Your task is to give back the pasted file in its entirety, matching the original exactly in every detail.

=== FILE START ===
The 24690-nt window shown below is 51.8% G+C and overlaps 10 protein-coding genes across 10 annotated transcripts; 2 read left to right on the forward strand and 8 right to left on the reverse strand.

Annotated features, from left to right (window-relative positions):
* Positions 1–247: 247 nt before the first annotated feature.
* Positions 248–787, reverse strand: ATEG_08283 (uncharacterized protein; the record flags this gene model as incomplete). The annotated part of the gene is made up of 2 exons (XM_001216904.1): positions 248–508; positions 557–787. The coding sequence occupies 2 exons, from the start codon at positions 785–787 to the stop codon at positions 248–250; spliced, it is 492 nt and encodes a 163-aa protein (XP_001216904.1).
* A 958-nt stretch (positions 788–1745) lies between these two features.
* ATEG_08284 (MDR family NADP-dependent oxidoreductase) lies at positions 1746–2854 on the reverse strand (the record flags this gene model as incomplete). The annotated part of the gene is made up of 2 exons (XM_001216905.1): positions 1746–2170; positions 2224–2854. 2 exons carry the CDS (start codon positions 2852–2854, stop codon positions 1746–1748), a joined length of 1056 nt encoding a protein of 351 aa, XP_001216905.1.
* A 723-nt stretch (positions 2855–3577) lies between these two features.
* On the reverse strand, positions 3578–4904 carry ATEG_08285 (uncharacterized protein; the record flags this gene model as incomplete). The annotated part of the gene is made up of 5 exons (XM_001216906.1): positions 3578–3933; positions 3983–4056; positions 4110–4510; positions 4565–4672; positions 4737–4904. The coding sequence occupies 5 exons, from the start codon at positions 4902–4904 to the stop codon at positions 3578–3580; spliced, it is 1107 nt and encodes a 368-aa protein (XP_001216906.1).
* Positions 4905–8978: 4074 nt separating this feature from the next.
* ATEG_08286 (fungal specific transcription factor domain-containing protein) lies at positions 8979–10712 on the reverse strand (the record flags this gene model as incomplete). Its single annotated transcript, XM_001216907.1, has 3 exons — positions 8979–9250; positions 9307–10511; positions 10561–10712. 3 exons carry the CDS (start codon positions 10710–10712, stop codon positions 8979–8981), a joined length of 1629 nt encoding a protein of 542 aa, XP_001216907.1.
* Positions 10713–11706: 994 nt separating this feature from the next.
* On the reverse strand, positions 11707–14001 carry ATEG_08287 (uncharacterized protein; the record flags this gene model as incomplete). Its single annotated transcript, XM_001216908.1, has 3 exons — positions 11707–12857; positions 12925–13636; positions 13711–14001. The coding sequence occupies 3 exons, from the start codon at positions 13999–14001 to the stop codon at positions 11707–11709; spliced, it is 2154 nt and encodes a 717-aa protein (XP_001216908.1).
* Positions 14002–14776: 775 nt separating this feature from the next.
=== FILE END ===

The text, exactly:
The 24690-nt window shown below is 51.8% G+C and overlaps 10 protein-coding genes across 10 annotated transcripts; 2 read left to right on the forward strand and 8 right to left on the reverse strand.

Annotated features, from left to right (window-relative positions):
* Positions 1–247: 247 nt before the first annotated feature.
* Positions 248–787, reverse strand: ATEG_08283 (uncharacterized protein; the record flags this gene model as incomplete). The annotated part of the gene is made up of 2 exons (XM_001216904.1): positions 248–508; positions 557–787. The coding sequence occupies 2 exons, from the start codon at positions 785–787 to the stop codon at positions 248–250; spliced, it is 492 nt and encodes a 163-aa protein (XP_001216904.1).
* A 958-nt stretch (positions 788–1745) lies between these two features.
* ATEG_08284 (MDR family NADP-dependent oxidoreductase) lies at positions 1746–2854 on the reverse strand (the record flags this gene model as incomplete). The annotated part of the gene is made up of 2 exons (XM_001216905.1): positions 1746–2170; positions 2224–2854. 2 exons carry the CDS (start codon positions 2852–2854, stop codon positions 1746–1748), a joined length of 1056 nt encoding a protein of 351 aa, XP_001216905.1.
* A 723-nt stretch (positions 2855–3577) lies between these two features.
* On the reverse strand, positions 3578–4904 carry ATEG_08285 (uncharacterized protein; the record flags this gene model as incomplete). The annotated part of the gene is made up of 5 exons (XM_001216906.1): positions 3578–3933; positions 3983–4056; positions 4110–4510; positions 4565–4672; positions 4737–4904. The coding sequence occupies 5 exons, from the start codon at positions 4902–4904 to the stop codon at positions 3578–3580; spliced, it is 1107 nt and encodes a 368-aa protein (XP_001216906.1).
* Positions 4905–8978: 4074 nt separating this feature from the next.
* ATEG_08286 (fungal specific transcription factor domain-containing protein) lies at positions 8979–10712 on the reverse strand (the record flags this gene model as incomplete). Its single annotated transcript, XM_001216907.1, has 3 exons — positions 8979–9250; positions 9307–10511; positions 10561–10712. 3 exons carry the CDS (start codon positions 10710–10712, stop codon positions 8979–8981), a joined length of 1629 nt encoding a protein of 542 aa, XP_001216907.1.
* Positions 10713–11706: 994 nt separating this feature from the next.
* On the reverse strand, positions 11707–14001 carry ATEG_08287 (uncharacterized protein; the record flags this gene model as incomplete). Its single annotated transcript, XM_001216908.1, has 3 exons — positions 11707–12857; positions 12925–13636; positions 13711–14001. The coding sequence occupies 3 exons, from the start codon at positions 13999–14001 to the stop codon at positions 11707–11709; spliced, it is 2154 nt and encodes a 717-aa protein (XP_001216908.1).
* Positions 14002–14776: 775 nt separating this feature from the next.